We are taking an early look at Tom Devlin’s debut at the directing helm of his new feature film, Teddy Told me To. Tom Devlin is no newcomer to the horror genre. He much experience providing the special effects for many movies such as, Freakshow (2007), Someone’s Knocking at the Door (2009), and Puppet Master X (2012) as well as many other Full Moon Feature films. You’ll no doubt recognize Tom from the SyFy series Face Off and his work shows up in the Haunted Attractions Industry all around the country. The writing credits for Teddy Told Me To go to Lola Devlin and Vincent Cusimano.
The film is being released by Devlin’s production company, Plan 10 Pictures. It also unsurprisingly features effects from Devlin’s 1313FX.
Teddy Told Me To begins the film with a person recording what seems to be a live stream of himself in an abandoned Haunted attraction in Boulder City, Nevada. He states that this place holds stories that go back all the way to the 1990s (Tom, thank you for making me feel old…). Will this social media star make it to the conclusion of his video or will something or someone be waiting in the old haunt?
The action shifts to two people were watching this video on their phone. Danny (Topher Hansson, 60 Seconds to Die) and Zoe (Kamarra Cole, Times Up) roll up to the front of said Haunted attraction with the intent to purchase it. Their middling realtor, Jan(Lisa Wilcox, A Nightmare on Elm Street 4&5), greets our two characters and says a few not so reassuring things. Danny falls in love with the building, but Zoe eventually falls in line. Of course they love it. Who wouldn’t? They purchase the property and start the process of starting up their own haunted attraction.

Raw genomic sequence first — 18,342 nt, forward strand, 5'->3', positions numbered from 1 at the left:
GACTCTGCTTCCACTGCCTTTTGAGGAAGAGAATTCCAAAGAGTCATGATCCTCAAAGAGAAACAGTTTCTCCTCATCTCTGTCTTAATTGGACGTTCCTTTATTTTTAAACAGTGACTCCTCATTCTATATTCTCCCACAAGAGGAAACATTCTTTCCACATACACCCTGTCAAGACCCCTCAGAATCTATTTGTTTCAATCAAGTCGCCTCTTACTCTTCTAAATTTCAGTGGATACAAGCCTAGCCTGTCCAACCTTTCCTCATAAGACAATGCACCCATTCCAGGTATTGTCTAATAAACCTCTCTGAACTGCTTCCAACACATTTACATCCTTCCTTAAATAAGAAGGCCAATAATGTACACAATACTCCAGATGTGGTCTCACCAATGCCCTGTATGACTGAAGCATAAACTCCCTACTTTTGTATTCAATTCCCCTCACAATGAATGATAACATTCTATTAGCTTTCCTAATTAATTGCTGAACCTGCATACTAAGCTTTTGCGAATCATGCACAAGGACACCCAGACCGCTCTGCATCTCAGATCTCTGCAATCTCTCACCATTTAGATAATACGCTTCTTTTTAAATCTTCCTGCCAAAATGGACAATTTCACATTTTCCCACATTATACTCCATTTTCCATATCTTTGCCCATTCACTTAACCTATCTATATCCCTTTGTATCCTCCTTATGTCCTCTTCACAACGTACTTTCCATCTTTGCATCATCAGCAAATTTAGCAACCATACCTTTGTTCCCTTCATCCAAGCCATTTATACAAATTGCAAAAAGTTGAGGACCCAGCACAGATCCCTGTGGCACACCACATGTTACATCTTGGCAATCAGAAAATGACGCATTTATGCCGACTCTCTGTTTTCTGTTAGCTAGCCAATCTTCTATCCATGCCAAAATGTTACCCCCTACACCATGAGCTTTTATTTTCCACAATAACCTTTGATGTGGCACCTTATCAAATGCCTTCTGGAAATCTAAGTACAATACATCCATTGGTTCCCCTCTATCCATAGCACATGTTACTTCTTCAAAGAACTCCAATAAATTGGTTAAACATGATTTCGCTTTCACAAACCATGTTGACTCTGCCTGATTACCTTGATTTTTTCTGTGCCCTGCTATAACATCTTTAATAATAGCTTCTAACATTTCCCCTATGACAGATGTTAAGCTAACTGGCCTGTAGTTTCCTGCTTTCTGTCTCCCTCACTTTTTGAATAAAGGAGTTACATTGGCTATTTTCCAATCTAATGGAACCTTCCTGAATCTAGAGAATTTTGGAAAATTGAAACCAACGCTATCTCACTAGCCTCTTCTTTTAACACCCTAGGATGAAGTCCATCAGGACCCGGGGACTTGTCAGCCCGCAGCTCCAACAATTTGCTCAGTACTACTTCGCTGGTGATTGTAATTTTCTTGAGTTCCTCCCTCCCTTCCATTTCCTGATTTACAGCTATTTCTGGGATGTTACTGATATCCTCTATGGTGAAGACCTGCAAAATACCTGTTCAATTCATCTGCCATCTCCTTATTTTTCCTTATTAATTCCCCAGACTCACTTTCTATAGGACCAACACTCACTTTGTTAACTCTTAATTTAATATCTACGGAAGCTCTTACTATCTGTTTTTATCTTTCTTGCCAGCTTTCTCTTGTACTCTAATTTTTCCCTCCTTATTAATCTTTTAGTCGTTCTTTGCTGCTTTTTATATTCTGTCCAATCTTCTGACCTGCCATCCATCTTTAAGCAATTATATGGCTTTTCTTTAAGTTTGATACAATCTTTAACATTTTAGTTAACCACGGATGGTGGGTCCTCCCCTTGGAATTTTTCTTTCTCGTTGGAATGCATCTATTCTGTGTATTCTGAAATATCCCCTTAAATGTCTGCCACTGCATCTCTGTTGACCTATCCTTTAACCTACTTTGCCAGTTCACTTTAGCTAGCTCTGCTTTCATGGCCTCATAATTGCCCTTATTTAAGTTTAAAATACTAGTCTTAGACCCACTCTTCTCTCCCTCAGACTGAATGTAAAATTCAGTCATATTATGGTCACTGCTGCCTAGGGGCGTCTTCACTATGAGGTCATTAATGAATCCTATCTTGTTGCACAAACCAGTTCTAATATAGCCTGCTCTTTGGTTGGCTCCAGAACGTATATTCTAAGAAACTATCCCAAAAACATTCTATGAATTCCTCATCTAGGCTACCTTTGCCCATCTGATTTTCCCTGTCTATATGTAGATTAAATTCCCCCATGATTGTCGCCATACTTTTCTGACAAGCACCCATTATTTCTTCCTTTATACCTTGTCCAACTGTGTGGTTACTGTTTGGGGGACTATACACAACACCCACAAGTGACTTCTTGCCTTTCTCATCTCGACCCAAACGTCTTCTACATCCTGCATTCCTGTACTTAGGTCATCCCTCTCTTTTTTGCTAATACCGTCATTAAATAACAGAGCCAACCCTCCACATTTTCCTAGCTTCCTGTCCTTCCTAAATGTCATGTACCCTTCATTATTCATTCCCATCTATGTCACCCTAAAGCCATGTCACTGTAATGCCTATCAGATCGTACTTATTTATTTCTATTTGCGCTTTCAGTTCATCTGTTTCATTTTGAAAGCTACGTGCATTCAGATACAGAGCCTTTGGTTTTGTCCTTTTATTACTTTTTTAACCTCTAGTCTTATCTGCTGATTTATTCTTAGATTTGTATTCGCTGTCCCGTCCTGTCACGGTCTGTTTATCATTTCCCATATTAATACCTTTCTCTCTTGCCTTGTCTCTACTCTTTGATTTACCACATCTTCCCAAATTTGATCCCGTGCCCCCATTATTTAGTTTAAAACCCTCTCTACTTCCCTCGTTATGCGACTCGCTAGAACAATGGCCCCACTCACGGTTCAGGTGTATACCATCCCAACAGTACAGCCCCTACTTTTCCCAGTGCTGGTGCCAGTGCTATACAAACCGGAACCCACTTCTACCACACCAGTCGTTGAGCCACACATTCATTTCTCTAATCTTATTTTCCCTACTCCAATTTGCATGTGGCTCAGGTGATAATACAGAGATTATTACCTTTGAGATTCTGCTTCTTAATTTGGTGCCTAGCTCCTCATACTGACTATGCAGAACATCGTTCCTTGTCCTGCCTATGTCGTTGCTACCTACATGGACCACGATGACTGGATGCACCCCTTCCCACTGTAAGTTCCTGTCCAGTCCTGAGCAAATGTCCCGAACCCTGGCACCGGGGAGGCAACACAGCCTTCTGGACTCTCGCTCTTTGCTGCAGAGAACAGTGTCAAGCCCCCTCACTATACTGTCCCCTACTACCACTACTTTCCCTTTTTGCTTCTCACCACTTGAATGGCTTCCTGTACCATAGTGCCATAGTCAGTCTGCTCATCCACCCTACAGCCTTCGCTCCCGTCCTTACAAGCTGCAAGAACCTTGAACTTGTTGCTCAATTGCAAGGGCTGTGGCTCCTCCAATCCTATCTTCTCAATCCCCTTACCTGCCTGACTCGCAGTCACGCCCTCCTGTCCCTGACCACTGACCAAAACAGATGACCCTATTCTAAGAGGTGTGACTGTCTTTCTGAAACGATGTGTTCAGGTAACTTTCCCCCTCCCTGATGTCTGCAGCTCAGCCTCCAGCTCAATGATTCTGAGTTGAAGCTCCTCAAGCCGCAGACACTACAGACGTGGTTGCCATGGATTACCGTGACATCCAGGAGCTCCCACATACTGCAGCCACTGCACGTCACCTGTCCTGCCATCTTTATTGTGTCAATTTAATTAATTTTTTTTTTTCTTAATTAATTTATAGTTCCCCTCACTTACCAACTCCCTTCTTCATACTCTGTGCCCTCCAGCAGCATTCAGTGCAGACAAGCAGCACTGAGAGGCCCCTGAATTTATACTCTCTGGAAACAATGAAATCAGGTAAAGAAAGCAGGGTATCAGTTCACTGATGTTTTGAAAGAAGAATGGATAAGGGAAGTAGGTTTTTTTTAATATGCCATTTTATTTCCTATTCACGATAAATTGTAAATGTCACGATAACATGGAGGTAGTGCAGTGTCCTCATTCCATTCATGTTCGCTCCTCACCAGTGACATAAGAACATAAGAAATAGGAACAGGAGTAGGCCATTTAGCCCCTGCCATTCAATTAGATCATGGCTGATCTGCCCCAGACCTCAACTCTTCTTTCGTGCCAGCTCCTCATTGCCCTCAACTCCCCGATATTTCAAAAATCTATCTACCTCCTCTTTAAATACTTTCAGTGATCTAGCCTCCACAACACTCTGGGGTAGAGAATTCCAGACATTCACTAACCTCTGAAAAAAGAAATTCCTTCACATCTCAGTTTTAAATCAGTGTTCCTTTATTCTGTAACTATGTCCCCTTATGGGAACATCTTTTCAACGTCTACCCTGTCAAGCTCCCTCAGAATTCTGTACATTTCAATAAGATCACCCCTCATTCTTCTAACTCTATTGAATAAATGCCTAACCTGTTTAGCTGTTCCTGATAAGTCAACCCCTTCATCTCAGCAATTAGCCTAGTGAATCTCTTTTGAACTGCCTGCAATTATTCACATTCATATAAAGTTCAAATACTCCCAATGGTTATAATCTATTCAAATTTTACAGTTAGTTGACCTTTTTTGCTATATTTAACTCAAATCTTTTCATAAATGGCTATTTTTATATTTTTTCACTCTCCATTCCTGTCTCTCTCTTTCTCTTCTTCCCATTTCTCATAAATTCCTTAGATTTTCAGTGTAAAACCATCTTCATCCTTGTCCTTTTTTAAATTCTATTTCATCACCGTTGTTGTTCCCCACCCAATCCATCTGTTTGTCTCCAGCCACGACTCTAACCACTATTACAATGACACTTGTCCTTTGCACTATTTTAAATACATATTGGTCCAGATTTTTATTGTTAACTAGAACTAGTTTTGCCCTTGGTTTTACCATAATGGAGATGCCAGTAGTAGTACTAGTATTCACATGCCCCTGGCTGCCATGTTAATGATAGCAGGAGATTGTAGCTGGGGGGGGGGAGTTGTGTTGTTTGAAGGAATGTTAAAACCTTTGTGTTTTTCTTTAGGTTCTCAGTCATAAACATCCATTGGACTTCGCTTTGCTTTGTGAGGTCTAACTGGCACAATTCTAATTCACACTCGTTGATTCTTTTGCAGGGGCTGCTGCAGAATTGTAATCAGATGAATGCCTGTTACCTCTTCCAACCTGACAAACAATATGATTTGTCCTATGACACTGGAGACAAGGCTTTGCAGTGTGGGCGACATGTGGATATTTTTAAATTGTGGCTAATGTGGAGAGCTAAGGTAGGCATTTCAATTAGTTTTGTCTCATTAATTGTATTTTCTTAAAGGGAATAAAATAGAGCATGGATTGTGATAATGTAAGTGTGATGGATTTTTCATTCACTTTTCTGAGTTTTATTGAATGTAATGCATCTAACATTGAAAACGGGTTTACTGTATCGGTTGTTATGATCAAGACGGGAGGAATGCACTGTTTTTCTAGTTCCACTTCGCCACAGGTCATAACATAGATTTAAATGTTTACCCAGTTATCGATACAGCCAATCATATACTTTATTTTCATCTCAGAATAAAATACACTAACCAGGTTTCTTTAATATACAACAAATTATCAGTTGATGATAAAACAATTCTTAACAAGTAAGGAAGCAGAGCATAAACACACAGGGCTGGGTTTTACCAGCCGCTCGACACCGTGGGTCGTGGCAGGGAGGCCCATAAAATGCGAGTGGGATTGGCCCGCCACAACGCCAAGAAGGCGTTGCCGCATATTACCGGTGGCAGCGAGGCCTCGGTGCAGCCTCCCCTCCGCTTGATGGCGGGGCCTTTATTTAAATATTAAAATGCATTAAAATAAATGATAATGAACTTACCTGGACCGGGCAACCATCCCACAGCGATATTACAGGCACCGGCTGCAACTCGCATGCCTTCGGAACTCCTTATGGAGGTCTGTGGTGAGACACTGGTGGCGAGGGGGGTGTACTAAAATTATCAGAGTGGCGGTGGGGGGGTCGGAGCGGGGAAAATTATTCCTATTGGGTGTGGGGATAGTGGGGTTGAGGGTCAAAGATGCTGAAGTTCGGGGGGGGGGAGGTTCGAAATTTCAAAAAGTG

That should be easy enough, right?
Welcome to Boulder City
At this point in the film some who have visited Boulder City will start to recognize a few things! Tom shot this movie on location. As Zoe starts visiting different locations in the city to post flyers for auditions to work at the Haunted House. It warms my heart because I live only 45 minutes away and I spend a lot of time in Boulder City. I should add that Tom Devlin’s Monster Museum also resides in Boulder City and Devlin makes a shrewd move shooting his first film in his backyard.
Back on Task
Shortly after we see another familiar face from the horror genre, C.J. Graham. He is mostly known for his role as Jason Voorhees in Friday the 13th Part VI: Jason Lives (1986). Graham plays the “Ralph, or rather harbinger of doom. His character, the groundskeeper Ron, is introduced as a nice man who has been with the property since the beginning. He sheds light to the new property owners about the horrible murders that were rumored to have happened at the haunt. The stage is set.
Later, Ron’s brother finishes the origin story of Teddy and his horrible crimes at a pre-open campfire…